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Stability Is First Step Toward Treating ALS

November 22, 2010

A team of Brandeis scientists makes breakthrough with mutant gene that causes familial form of Lou Gehrig’s disease

Amyotrophic lateral sclerosis (ALS) is a fatal neurodegenerative disease that eventually destroys most motor neurons, causing muscle weakness and atrophy throughout the body. There is no cure and the current treatment has only a moderate effect on the march of the disease, which typically kills within three to five years. This week in PNAS, a team of Brandeis scientists reports an innovative approach to treating the most common form of familial ALS, commonly known as Lou Gehrig’s disease.

In the study, researchers studied mutations in the gene that makes a particular protein, known as SOD1, responsible for causing much of the familial form of ALS, said Brandeis University chemist and study author Jeff Agar. Genetic mutations make the SOD1 protein unstable, causing it to fall apart into two identical pieces called monomers that are sticky and prone to clumping up inside the axon, the long projection of the motor neuron that conducts electrical impulses. Motor neurons are a meter long; when the axon inside the neuron gets clogged, it eventually dies.

“Picture a tennis ball stuck to a small piece of double sided tape. Now picture another. Turn the balls until both pieces of tape come into contact and that’s what scientists call a dimer, and it’s stable,” explained Agar. “It won’t stick to anything else. That’s what normal SOD1 looks like, and there are billions of SOD1 dimers in every motor neuron.

Now pull the tennis balls apart, turn one 180 degrees, stick them back together and there’s a sticky end. That’s what ALS-associated SOD1 mutants do. You could stick millions of these balls together if you had them, and a neuron has billions of them. “What we’re trying to do is prevent this from happening,” said Agar.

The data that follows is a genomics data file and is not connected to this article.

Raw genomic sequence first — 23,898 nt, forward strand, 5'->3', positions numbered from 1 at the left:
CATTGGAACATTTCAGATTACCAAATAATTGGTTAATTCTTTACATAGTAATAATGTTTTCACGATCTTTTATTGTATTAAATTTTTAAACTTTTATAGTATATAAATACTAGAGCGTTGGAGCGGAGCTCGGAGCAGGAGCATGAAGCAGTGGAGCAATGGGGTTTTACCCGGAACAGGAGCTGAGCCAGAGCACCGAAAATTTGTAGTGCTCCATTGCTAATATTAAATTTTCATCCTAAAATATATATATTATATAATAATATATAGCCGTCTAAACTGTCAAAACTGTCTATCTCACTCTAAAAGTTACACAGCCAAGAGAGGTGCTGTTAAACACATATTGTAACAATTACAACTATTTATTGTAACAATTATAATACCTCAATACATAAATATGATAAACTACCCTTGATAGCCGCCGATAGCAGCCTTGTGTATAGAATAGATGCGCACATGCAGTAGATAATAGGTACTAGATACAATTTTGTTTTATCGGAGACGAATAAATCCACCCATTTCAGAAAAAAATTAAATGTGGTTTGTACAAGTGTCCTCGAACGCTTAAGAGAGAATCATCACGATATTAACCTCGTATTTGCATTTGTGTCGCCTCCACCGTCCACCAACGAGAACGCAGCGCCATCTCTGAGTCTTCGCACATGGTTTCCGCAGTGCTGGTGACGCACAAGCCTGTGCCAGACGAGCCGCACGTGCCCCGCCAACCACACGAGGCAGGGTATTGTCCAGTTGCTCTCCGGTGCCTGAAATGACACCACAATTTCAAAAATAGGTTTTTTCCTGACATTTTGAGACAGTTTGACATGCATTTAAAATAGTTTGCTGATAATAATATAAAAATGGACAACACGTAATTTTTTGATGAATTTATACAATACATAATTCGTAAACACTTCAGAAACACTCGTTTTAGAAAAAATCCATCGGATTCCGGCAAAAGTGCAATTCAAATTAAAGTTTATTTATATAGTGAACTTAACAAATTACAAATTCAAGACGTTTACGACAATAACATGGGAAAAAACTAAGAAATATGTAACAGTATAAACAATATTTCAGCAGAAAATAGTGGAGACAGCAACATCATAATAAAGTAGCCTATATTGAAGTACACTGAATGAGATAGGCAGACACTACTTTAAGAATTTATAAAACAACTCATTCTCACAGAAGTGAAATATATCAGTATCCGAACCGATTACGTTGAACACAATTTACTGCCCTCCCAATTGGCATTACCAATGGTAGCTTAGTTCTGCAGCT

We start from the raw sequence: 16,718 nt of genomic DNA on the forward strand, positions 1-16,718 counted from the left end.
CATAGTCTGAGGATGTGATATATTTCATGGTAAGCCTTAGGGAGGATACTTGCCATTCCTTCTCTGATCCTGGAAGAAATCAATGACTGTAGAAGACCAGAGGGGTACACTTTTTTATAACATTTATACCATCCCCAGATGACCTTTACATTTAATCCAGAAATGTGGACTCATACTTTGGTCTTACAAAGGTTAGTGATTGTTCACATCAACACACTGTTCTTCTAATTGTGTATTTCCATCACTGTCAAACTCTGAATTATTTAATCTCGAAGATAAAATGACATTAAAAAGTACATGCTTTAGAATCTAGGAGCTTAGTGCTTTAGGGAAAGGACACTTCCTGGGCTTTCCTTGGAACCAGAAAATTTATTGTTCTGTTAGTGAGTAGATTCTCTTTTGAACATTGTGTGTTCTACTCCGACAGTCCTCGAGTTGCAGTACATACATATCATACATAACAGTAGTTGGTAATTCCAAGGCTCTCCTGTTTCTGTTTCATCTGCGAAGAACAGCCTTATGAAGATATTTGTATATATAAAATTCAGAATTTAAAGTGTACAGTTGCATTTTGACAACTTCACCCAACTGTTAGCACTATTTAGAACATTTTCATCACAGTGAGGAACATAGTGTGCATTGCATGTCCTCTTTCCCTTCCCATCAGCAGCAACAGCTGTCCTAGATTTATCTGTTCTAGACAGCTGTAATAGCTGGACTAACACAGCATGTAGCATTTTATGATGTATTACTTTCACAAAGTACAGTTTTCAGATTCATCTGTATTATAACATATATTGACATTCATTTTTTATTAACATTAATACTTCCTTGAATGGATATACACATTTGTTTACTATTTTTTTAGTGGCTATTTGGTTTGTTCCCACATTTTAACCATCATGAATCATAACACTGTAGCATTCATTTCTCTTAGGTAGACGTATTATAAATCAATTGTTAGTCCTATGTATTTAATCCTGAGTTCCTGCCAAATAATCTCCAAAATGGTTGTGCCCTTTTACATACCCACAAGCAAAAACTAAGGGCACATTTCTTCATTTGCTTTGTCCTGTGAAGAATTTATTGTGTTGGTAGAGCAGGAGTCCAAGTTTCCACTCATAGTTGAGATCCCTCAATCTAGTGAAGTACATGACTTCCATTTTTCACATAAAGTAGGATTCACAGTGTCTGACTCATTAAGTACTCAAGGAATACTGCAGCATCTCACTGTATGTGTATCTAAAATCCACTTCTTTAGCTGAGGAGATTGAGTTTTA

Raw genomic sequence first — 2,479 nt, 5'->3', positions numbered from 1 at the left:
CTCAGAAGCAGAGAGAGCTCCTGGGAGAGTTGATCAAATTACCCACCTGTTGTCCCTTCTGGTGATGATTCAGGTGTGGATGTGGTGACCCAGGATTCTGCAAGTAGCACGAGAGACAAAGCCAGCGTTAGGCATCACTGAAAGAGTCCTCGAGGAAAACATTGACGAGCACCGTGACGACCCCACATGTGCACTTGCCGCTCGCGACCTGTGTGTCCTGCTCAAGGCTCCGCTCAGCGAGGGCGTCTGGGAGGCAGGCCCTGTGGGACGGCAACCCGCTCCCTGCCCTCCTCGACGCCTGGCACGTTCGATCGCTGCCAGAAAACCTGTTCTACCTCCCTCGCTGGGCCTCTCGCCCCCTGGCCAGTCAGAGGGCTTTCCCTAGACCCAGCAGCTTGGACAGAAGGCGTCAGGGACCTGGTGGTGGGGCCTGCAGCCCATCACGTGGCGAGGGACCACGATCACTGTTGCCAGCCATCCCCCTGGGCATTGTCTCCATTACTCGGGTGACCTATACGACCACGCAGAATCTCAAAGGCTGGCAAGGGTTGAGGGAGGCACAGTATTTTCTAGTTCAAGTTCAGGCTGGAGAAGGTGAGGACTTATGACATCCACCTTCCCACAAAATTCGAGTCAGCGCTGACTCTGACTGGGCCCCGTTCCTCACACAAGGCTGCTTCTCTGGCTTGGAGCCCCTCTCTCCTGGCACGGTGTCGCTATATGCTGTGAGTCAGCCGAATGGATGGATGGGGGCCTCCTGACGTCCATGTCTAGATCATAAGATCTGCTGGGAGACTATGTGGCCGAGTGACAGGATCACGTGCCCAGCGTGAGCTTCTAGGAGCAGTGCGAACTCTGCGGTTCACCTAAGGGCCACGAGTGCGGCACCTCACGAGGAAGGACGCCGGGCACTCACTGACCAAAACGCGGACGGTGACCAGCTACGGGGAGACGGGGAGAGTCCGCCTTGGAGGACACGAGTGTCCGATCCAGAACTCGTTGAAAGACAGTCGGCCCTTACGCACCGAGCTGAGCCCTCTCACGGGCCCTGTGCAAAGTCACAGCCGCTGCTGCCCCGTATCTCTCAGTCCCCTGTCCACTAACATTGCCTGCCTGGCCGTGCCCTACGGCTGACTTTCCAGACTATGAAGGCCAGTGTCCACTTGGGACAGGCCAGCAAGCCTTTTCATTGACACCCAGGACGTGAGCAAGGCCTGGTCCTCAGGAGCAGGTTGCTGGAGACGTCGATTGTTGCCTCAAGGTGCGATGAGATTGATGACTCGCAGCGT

Agar, along with post-doctoral fellow Jared Auclair, and biochemists Greg Petsko and Dagmar Ringe, developed an ingenious “chemical rope” to tie the two monomers together, creating a stable dimer. This strategy potentially solves the instability problem, especially since the protein proved able to withstand 40 degrees of heating above body temperature before falling apart again. SOD1 is one of the body’s hardest working antioxidants, and its job is to turn a dangerous free radical called superoxide into water. Some ALS mutations stop SOD1 from doing its job, a process called inactivation, and the chemical ropes were even able to reactivate these SOD1 mutants and get them working again.

Next, the scientists had to create a version of their proof-of-concept “chemical rope” that was potentially amenable to development into a therapeutic, because the first one was toxic. Here they adopted a less toxic type of chemistry known as a thiol-disulfide exchange.

“This is only the beginning,” said Agar. “It’s one thing to do what we’ve done using purified proteins, but it is orders of magnitude more difficult to accomplish the same thing inside a complex organism. We have a lot more work to do before this could benefit ALS patients.”

While the familial form of ALS, known as fALS, affects only about two percent of all ALS cases, there is growing evidence that changes in the same protein can cause some cases of sporadic (non inherited) ALS, and the researchers believe that perhaps 30 to 40 percent of cases where there is no genetic cause could potentially also benefit from the same treatment. The next step is to study SOD1 in cell cultures and in a mouse model to develop a pre-clinical candidate drug using this strategy.

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